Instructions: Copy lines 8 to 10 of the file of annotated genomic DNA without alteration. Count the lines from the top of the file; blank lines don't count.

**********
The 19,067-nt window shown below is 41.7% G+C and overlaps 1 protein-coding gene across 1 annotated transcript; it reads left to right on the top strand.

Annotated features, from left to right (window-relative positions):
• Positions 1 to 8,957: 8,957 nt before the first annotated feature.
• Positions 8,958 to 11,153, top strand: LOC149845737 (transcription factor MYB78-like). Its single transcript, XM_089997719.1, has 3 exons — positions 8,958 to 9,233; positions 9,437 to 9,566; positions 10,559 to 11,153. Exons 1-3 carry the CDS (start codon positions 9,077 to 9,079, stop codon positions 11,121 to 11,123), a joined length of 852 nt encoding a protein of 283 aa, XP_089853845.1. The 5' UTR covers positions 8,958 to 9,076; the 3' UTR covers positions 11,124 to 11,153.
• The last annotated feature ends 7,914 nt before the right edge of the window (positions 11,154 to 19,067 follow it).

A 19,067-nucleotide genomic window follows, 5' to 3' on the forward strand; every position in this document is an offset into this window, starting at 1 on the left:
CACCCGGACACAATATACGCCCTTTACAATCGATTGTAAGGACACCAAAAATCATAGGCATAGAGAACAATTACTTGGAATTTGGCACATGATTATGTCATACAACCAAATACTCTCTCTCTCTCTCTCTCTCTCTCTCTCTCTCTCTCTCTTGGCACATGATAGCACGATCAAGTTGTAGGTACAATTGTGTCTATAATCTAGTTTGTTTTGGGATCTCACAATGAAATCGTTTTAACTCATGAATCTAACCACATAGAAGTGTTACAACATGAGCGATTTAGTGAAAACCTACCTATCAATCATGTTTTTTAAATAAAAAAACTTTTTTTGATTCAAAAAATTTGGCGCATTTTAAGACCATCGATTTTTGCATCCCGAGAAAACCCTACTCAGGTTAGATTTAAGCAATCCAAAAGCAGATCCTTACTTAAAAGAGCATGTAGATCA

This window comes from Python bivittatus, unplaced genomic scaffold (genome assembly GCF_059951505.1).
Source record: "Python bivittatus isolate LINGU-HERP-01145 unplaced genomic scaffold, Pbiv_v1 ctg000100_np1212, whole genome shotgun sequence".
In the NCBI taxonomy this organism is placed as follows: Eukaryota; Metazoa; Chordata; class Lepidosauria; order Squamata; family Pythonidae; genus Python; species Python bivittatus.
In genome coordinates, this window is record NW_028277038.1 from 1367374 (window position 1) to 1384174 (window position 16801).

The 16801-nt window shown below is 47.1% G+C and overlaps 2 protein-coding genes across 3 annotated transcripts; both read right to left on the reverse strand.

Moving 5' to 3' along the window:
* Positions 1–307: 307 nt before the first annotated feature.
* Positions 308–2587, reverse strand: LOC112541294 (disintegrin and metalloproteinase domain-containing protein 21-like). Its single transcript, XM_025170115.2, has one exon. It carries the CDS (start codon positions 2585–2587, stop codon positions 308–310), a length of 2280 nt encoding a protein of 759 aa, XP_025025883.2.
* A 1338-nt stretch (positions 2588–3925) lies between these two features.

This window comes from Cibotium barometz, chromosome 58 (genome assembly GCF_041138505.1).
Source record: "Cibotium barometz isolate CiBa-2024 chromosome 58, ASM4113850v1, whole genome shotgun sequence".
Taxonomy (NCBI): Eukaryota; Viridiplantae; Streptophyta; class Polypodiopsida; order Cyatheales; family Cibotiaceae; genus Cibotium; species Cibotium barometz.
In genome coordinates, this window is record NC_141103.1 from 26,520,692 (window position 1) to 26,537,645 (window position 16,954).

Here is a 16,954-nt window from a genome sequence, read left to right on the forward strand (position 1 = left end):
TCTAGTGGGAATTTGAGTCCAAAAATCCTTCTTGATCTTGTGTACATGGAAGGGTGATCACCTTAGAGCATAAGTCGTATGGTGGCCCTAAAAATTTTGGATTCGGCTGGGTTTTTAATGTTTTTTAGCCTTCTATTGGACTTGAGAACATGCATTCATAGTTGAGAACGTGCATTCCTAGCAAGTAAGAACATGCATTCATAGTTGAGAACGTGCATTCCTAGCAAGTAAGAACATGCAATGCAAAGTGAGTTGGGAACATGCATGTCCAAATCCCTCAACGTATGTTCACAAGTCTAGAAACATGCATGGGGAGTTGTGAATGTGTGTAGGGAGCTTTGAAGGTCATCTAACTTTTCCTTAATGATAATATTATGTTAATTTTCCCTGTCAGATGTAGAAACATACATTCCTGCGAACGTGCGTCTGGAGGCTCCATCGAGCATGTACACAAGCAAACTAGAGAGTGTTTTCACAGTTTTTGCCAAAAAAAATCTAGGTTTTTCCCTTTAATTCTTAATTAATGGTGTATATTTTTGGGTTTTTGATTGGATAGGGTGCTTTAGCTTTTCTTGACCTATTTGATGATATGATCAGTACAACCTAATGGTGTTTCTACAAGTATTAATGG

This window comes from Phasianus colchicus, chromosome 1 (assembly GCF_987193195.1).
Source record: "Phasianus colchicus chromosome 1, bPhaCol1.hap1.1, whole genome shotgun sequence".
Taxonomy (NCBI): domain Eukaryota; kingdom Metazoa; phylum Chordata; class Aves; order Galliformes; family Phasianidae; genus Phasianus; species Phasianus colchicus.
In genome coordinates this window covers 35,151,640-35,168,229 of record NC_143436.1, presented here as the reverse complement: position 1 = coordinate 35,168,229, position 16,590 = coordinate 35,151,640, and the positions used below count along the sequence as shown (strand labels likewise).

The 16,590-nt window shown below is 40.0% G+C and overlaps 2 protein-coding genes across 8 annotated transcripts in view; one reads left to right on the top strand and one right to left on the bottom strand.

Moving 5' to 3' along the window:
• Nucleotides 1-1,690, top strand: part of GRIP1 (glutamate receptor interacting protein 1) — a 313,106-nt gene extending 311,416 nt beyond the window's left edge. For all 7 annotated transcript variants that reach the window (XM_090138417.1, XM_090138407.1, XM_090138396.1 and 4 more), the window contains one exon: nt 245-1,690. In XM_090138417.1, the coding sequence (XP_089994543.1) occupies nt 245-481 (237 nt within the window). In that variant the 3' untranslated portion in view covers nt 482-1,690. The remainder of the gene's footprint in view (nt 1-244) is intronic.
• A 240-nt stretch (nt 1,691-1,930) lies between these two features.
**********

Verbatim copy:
This window comes from Python bivittatus, unplaced genomic scaffold (genome assembly GCF_059951505.1).
Source record: "Python bivittatus isolate LINGU-HERP-01145 unplaced genomic scaffold, Pbiv_v1 ctg000100_np1212, whole genome shotgun sequence".
In the NCBI taxonomy this organism is placed as follows: Eukaryota; Metazoa; Chordata; class Lepidosauria; order Squamata; family Pythonidae; genus Python; species Python bivittatus.